Hope for benefits from infrastructure investment

No frills or surprises — that’s how business leaders have described Budget 2024.

While it is difficult to see immediate benefit to businesses across the region, Business South chief executive Mike Collins echoed a comment from BusinessNZ chief executive Kirk Hope that a responsible approach to spending in areas that had the potential to significantly improve the country’s economic growth would benefit businesses in the long term.

If the South could tap into the government’s investment in infrastructure then that would also be beneficial to the business community, Mr Collins said.

Being able to engage with the Ministry of Regulation would hopefully influence some positive change for SMEs around compliance burden, he said.

When it came to Shane Jones’ Regional Infrastructure Fund, the big message across Otago was to be very clear about what the priorities were as a region so a united front could be presented and Business South would help facilitate that, Mr Collins said.

An investment in education and health was "fantastic to see" and he expected the whole community would get behind and understand the reasons for that, he said.

Mr Hope said the government would need to be rigorous about keeping expenditure down if it hoped to return to a surplus by the 2027-28 window outlined.

Business South says investment in infrastructure will benefit the business community if Otago can...
Business South says investment in infrastructure will benefit the business community if Otago can tap into it. PHOTO: GETTY IMAGES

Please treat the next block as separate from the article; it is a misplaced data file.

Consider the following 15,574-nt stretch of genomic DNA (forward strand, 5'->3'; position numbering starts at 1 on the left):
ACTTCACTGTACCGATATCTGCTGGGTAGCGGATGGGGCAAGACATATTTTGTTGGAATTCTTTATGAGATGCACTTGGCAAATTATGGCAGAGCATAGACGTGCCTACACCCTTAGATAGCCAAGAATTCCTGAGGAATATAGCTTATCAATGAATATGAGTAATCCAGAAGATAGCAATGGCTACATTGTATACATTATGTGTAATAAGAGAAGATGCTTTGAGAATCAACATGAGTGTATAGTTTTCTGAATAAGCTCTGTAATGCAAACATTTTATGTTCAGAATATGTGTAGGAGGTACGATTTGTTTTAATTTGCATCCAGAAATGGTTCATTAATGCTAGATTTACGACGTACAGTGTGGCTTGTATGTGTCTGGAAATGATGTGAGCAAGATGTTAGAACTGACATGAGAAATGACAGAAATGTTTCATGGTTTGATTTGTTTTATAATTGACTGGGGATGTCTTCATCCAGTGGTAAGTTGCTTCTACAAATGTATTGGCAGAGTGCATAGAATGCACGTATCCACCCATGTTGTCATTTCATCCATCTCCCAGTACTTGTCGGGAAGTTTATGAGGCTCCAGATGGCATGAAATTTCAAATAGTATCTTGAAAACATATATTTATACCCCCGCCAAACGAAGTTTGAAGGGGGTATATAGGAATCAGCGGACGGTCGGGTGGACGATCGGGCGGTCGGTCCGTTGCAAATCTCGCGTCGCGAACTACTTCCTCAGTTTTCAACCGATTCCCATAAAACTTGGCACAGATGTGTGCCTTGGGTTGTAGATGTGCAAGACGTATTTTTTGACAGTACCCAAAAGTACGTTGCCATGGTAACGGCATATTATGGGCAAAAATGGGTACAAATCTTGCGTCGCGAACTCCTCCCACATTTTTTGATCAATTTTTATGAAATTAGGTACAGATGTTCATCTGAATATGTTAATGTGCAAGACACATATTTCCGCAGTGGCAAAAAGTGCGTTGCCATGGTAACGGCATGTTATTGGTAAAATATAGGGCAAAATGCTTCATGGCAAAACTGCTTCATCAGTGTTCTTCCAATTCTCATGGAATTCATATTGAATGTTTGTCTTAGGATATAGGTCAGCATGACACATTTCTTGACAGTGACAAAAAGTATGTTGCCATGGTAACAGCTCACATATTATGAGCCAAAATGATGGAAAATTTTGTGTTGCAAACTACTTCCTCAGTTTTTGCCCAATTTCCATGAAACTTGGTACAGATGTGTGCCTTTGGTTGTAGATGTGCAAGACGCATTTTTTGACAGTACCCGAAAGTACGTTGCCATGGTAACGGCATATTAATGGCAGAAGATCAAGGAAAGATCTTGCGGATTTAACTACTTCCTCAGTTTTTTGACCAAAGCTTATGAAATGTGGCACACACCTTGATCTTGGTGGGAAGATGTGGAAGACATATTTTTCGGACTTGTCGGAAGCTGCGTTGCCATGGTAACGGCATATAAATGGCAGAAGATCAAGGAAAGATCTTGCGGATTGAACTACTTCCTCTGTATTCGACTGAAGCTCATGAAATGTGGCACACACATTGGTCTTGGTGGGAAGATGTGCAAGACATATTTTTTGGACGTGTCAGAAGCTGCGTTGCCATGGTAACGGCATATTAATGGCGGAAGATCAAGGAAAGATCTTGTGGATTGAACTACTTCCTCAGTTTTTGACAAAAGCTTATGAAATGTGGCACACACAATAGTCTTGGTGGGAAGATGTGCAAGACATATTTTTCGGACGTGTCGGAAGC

"This year’s Budget presents a path back to surplus, but the real test for the government will be the need to maintain a tight grip on expenditure, with operating allowances for Budget 2025-27 being tight. Closely managing within future allowances will be necessary."

To obtain revenue, increase employment and be able to better invest in areas that desperately needed it, New Zealand must boost productivity and grow its economy, Mr Hope said.

"That’s why the government should be encouraging business development at every turn. BusinessNZ welcomes the increase in funding for Ministry for Regulation and looks forward to working together to ensure businesses are able to effect change without the burden of unnecessary compliance costs."

The last review of tax brackets was more than a decade ago and BusinessNZ would like a regular review to ensure a bracket creep of that scale was not seen in the future, Mr Hope said.

Westpac senior economist Darren Gibbs said the bank believed that sustained spending restraint might well prove more difficult than assumed in Budget 2024. Attainment of an obegal — operating balance before gains and losses — surplus in 2027-28 was "far from certain", Mr Gibbs said.

ASB senior economist Mark Smith said the Budget was a "solid start" but more work needed to be done.

"Fiscal policy has a key part to play in the economy and the restoration of fiscal buffers is needed given future challenges."

Federated Farmers national president Wayne Langford said money had been tight for farming families and rural communities for a while and it looked like that economic reality was starting to hit home for the rest of the country.

Farmers had been struggling with reduced incomes, rampant inflation and out-of-control compliance costs, he said.

The rural lobby organisation was pleased to see all the "non-negotiables" were still there, funding continuing for frontline biosecurity, catchment groups and the cyclone recovery.